Therapy can help couples process difficult challenges and find more effective ways to communicate and manage conflict. It can assist couples in committing to each other in a new way, and finding enjoyment and support in each other again. Through therapy couples begin to actively remember and nurture what they admire and appreciate about each other and not only focus on the negatives of what may not be working in the relationship. Partners begin to self-focus, take responsibility, and step away from their usual “blame-criticize-defend” stance and learn how to refine their communication skills. Other benefits of therapy include couples reaching out and responding to each other in a more loving, respectful, clear and calm manner. Any relationship can be recreated when both parties are dedicated to each other and can work together in a positive and caring way.
• Trust and Betrayal
• Intimacy or Sex Related Issues
• Managing Conflict
• Separation or Divorce
• Parenting or Co-Parenting
• Life Cycle Transitions
• Empty Nesters
• Traumatic Events
• Emotional or Physical Disconnection
• Dealing with and Managing the Extended Family
Not all relationships last. In and during my work with couples, I also help couples through the process of separation. This can be a painful progression especially if one person does not want the relationship to end. The goal is to honor each person’s perspective and choices and work towards a civil and respectful parting of the relationship.
In my work with couples, I utilize a Family Systems approach and have found the following two research based models of couples therapy to be extremely effective in helping couples renew their love and attachment to each other and heal from emotional injuries.
EFT is based on the research and clinical work of Dr. Susan M. Johnson and colleagues. This model supports attachment theory in couples. The intention of EFT is to reprocess emotional experience and redefine interactions to create a secure connection between partners, always with a focus on attachment concerns. Safety, trust and emotional contact are key in creating secure bonds in couples, and without it couples become distressed and vulnerable. In therapy, the goal is to heal attachment and emotional injuries that may have been created within the relationship. Couples learn to engage, reach, and respond to each other in a new corrective emotional experience. A couple that feels safe and secure in knowing their partner “has their back” and is there for them emotionally when needed is least vulnerable to becoming distressed.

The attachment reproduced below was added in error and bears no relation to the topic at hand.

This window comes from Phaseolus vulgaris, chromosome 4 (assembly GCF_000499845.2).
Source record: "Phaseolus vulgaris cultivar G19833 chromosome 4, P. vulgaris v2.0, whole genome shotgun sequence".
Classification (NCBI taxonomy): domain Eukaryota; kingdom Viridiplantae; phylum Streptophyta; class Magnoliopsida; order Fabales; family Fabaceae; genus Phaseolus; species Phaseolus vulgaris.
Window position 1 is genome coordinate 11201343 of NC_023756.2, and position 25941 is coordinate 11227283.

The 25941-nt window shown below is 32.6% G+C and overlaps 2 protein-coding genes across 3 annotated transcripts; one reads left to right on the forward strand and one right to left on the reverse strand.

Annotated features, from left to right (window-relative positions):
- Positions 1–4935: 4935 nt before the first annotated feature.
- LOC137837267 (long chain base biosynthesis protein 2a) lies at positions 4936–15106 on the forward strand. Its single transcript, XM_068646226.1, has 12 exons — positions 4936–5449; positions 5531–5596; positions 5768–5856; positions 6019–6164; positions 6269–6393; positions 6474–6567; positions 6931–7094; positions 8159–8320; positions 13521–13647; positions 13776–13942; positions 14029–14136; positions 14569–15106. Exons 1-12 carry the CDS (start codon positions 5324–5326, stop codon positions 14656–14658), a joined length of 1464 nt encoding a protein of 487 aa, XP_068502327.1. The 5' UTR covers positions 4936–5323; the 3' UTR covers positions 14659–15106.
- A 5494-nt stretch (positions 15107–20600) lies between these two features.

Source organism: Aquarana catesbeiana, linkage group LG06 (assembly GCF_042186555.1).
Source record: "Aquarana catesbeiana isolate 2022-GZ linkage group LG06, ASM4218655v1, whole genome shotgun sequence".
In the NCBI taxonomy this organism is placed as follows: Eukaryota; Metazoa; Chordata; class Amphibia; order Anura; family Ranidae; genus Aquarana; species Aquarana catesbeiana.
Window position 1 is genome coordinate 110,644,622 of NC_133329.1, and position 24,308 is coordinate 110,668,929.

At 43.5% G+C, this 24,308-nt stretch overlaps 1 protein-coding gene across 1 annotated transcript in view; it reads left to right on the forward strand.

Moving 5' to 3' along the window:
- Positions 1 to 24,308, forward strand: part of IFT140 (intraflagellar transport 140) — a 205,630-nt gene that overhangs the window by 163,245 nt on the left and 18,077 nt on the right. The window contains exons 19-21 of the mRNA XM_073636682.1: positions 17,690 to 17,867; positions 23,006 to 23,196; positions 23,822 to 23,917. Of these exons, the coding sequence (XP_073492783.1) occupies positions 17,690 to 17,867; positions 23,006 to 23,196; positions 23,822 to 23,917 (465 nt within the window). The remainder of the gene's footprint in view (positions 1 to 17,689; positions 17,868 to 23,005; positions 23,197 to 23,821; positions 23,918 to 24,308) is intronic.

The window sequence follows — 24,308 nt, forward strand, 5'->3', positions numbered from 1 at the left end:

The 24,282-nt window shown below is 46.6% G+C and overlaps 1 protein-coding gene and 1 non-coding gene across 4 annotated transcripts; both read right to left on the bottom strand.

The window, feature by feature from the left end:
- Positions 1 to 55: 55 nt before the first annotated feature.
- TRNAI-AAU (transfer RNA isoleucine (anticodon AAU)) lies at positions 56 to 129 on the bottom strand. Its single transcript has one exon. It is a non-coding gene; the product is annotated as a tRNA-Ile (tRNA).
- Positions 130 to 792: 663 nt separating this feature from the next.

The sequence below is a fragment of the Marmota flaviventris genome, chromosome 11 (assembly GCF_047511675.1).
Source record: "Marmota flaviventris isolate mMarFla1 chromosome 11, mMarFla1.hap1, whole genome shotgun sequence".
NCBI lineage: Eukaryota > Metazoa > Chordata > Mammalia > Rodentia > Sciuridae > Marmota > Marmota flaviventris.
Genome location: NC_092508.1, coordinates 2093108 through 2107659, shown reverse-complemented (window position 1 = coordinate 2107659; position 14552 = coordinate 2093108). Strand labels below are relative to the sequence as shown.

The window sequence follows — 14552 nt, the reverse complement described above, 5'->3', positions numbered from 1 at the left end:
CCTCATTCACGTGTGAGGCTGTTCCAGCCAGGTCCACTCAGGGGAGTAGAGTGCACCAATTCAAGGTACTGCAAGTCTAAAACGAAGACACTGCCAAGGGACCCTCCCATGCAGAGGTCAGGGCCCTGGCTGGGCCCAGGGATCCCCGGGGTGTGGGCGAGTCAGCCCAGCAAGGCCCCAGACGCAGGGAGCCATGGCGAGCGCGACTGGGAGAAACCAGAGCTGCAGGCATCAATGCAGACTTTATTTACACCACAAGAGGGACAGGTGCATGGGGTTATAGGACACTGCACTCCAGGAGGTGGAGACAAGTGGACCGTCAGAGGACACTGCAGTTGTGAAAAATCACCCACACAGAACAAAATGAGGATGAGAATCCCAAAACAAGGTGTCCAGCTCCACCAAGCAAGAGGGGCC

This method was developed by John and Julie Gottman. With over 40 years of clinical study and practice they are the pioneers in couples research. They describe what distressed couples do that tends to break up their relationships, but more importantly what couples can do to promote and sustain healthy and satisfying relationships. Couples learn how to resolve conflict more effectively and turn towards each other with more understanding, resulting in a deeper connection and intimacy. Couples develop more respect and affection for each other, learning to better accept their differences rather than constantly trying to change their partner. Gottman’s research has shown how kindness and generosity among couples is a strong predictor in maintaining long lasting relationships.
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Dr. Olivia Schläpfer Colmer offers individual, couples and family therapy in Miami, FL. Her office is located at 4770 Biscayne Boulevard, Suite 1440, Miami FL 33137.